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Dear EAs,

After the interview with Tristan Harris Rob asked EAs to do their own research on the topic of aligning recommender systems / short term AI risks. A few weeks ago I already posed the short question on donating against these risks. After that I listened to the 2.5 hour podcast on the topic and read multiple articles on this topic on this forum (https://forum.effectivealtruism.org/posts/E4gfMSqmznDwMrv9q/are-social-media-algorithms-an-existential-risk, https://forum.effectivealtruism.org/posts/xzjQvqDYahigHcwgQ/aligning-recommender-systems-as-cause-area, https://forum.effectivealtruism.org/posts/ptrY5McTdQfDy8o23/short-term-ai-alignment-as-a-priority-cause)

I would love to collaborate with some others on collecting more in-depth arguments including some back- of-the-envelope calculations / Fermi estimates on the possible scale of the problem. I've spent some hours creating a structure including some next steps. In particular we should focus on the first argument since I feel the mental health one is very shaky after recent research.

I didn’t start reading the mentioned papers (except for the abstracts). We can define multiple work streams and divide them between possible collaborators. My expertise is mostly in back- of-the-envelope calculations / Fermi estimates given my background as management consutant. I am especially looking for people who like to / are good at assessing the value of scientific papers. 

Please drop a message below or send an e-mail to jan-willem@effectiefaltruisme.nl if you want to participate

Arguments in favour of aligning recommender systems as cause area

Social media causes political polarization 


  • Polarization causes less international collaboration
    • Proved by paper?
    • This increases risks for other (X-)risks:
      • Extreme Climate change scenarios
        • Estimate Trump’s impact on climate (What is the chance that an event like this causes certain amplifiers of climate change to push us towards extreme scenarios?)
          • Direct
          • Indirect through other countries doing less
        • Show that more instead of less international collaboration is needed if you want to decrease the probability of extreme scenarios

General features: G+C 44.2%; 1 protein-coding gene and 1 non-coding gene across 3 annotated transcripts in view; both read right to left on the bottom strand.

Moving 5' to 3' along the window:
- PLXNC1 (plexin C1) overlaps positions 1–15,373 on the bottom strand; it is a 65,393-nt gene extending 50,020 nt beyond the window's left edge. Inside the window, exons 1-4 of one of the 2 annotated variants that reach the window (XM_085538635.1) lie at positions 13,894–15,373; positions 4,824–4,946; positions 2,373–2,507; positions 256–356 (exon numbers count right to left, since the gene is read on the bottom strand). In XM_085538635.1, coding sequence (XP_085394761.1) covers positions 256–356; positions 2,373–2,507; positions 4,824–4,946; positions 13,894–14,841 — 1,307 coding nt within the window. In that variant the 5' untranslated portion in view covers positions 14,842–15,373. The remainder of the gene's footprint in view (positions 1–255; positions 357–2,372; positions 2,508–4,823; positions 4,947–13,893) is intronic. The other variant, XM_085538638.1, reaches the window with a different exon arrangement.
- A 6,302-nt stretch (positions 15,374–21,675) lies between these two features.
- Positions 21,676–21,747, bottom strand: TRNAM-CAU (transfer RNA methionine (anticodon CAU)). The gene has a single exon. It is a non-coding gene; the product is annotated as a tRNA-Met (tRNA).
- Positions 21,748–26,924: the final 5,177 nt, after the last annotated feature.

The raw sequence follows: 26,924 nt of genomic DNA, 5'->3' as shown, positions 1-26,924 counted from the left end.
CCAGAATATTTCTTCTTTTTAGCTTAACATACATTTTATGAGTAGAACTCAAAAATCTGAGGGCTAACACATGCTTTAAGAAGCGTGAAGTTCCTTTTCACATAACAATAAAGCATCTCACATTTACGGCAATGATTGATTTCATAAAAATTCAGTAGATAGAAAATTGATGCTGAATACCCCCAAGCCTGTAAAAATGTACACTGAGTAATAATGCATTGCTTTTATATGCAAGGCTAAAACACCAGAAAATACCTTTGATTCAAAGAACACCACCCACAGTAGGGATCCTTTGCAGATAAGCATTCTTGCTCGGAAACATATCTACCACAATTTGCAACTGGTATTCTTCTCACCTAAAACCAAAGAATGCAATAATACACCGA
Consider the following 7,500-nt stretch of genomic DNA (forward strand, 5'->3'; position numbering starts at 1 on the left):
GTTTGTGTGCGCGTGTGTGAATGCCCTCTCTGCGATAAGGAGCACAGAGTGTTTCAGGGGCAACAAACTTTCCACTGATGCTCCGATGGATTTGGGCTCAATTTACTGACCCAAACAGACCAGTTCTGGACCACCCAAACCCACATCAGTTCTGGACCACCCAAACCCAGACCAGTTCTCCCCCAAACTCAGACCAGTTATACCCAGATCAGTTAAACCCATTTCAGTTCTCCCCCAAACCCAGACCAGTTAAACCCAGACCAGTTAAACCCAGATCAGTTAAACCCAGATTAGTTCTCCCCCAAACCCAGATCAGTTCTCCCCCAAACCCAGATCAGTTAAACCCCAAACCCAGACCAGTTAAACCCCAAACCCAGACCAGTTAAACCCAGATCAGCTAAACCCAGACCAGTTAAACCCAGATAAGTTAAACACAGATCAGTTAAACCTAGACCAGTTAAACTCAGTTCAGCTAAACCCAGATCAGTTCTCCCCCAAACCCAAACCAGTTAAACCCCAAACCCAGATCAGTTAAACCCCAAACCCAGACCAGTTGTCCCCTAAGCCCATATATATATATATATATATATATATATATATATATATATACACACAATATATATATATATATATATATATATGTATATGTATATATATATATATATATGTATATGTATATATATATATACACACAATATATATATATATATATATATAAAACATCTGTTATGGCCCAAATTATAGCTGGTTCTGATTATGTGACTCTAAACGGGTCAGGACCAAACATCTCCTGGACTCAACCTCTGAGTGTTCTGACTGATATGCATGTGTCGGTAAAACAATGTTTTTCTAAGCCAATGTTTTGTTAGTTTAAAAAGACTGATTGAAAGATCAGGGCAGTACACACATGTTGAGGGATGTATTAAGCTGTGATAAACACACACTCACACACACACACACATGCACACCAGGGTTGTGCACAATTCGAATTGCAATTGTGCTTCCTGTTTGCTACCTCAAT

• Nuclear war (increasing Sino-American tensions)
      • AI safety risks from misuse (through Sino-American tensions)
      • (Engineered) Pandemics
        • Can we already calculate extra deaths caused through misinformation?
        • Increased chances of biowarfare
      • Lower economic growth because of trade barriers / protectionist measures
        • Calculate extra economic growth from EU to calculate what it will cost is the EU falls apart?
          • Convert to possible additional QALY’s?

Next steps here:

  • Find papers for all the relevant claims
  • Look at Stefan_Schuberts counterarguments below (https://forum.effectivealtruism.org/posts/E4gfMSqmznDwMrv9q/are-social-media-algorithms-an-existential-risk)
  • Synthesize findings from papers that prove political polarisation
  • Show papers that prove that political polarisation led to less international cooperation
  • Look for cases (Trump / Brexit) where social media are to be blamed. Calculate the chance that social media actually flipped the election there
  • Make back- of-the-envelope calculations / Fermi estimates for all relevant negative consequences


Social media causes declining mental health

This one looks interesting as well: https://docs.google.com/document/d/1w-HOfseF2wF9YIpXwUUtP65-olnkPyWcgF5BiAtBEy0/edit#

Next steps here:


Aligning recommender systems is “training practice” for larger AI alignment problems

See https://forum.effectivealtruism.org/posts/xzjQvqDYahigHcwgQ/aligning-recommender-systems-as-cause-area#Connection_with_AGI_Alignment